Hayes hints that we'll 'go it alone' after exiting bailout
JUNIOR Finance Minister Brain Hayes has given the strongest signal yet that Ireland may go it alone after the country leaves the bailout programme.
He said that the Government may be eying up a compromise deal that would see Ireland getting away with committing to look at a so-called precautionary credit line without actually putting one in place.
Briefing the international press in Brussels, Mr Hayes said it was important to show that Ireland was not attached to an overdraft facility with more conditions being imposed on the country.
"It is important that if you're back to the markets, you're back to the markets," Mr Hayes said.
"It is important for everyone to see that the country is not lingering with some kind of additional programme with additional conditionality."
Mr Hayes said at the weekend that a clean exit would make Ireland more attractive to foreign investment.
The Government has been weighing up whether to apply for an overdraft facility. But it is ultimately expected to announce that it is exiting the bailout without a safety net.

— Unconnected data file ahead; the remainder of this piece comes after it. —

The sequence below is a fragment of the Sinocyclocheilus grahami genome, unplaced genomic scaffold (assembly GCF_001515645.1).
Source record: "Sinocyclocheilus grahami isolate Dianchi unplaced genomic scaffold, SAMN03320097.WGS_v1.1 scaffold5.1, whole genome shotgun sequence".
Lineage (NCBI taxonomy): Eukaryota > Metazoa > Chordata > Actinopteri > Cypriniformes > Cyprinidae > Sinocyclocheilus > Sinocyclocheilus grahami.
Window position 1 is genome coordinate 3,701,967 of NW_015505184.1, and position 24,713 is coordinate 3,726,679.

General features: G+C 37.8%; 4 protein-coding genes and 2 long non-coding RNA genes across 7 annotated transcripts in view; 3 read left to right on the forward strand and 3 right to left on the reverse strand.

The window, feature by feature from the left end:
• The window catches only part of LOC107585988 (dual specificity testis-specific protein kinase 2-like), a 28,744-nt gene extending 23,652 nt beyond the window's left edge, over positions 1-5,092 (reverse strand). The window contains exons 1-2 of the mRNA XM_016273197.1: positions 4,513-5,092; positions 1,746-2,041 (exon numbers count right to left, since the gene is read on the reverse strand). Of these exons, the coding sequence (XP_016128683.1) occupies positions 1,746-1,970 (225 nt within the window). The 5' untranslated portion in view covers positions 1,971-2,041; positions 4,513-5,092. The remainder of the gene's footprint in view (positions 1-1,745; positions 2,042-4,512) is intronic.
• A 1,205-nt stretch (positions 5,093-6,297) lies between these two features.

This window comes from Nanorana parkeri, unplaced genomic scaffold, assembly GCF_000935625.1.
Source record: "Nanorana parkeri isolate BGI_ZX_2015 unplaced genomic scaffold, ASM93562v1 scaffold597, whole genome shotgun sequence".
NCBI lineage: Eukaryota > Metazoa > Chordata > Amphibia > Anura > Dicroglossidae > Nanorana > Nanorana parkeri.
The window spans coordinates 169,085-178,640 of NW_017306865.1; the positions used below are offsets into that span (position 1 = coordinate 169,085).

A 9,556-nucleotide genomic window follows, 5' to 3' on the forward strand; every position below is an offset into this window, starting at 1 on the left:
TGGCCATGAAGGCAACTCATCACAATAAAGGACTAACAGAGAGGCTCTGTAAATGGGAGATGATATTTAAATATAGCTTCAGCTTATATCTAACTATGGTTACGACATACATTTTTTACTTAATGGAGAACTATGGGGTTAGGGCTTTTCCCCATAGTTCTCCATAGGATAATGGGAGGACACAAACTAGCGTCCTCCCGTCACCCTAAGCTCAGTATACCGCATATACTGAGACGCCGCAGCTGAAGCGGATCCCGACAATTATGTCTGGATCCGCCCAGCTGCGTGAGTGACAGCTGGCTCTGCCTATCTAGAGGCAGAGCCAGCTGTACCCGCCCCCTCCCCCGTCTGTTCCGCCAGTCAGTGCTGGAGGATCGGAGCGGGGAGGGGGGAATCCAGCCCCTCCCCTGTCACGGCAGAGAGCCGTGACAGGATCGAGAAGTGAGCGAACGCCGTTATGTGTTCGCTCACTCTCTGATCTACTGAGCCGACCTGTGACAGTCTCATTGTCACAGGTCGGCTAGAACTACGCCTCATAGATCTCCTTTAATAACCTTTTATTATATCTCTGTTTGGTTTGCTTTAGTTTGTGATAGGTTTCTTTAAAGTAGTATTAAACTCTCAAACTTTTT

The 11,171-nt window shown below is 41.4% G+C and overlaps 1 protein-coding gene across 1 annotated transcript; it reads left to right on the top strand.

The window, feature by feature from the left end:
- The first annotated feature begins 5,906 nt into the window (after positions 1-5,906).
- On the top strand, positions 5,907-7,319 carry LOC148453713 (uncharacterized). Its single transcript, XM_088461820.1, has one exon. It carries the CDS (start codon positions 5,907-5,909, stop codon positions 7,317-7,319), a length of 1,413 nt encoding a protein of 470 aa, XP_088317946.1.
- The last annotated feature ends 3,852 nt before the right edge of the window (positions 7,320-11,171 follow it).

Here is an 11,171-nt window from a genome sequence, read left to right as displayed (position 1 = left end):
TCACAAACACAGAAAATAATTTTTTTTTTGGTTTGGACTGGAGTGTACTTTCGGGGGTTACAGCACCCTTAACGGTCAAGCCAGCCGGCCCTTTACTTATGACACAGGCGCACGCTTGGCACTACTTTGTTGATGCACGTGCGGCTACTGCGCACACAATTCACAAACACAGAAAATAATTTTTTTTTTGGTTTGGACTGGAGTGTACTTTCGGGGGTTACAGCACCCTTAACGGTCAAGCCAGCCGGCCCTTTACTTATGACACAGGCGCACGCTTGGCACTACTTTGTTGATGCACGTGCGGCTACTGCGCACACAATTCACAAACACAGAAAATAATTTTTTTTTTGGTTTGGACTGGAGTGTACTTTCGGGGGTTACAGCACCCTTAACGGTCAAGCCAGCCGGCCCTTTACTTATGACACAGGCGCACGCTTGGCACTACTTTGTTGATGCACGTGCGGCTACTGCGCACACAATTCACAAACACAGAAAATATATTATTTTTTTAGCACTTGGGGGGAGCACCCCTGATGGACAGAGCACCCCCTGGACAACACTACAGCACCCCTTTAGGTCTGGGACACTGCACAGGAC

It comes as ratings agency Standard & Poor's said the markets were not overly concerned one way or the other.
Finance Minister Michael Noonan is travelling to Brussels today for a two-day meeting of European finance ministers.
Mr Noonan told the Oireachtas Finance Committee yesterday that Ireland's exit from the bailout was not on the agenda for tomorrow's meeting of all European finance ministers, but it would be discussed on the margins of a meeting of eurozone ministers this afternoon.
However, he said he was still reflecting on whether to apply for an overdraft facility. "There's a window now where things are calm internationally, and the interest rate reduction announced last week by the European Central Bank reflects back into interest rates in general," he said.
"We seem to be in rather a benign window. If we had a precautionary window, we would have this decision next year. I can't predict what things will be like next December. What's the best advantage to Ireland?"
It comes as Germany said Ireland was a "positive success story", with a spokesman for the finance ministry in Berlin yesterday pointing out that the economy was growing.
The Wall Street Journal also reports that Germany and Finland has made it clear that they don't want Ireland to apply for a credit line.
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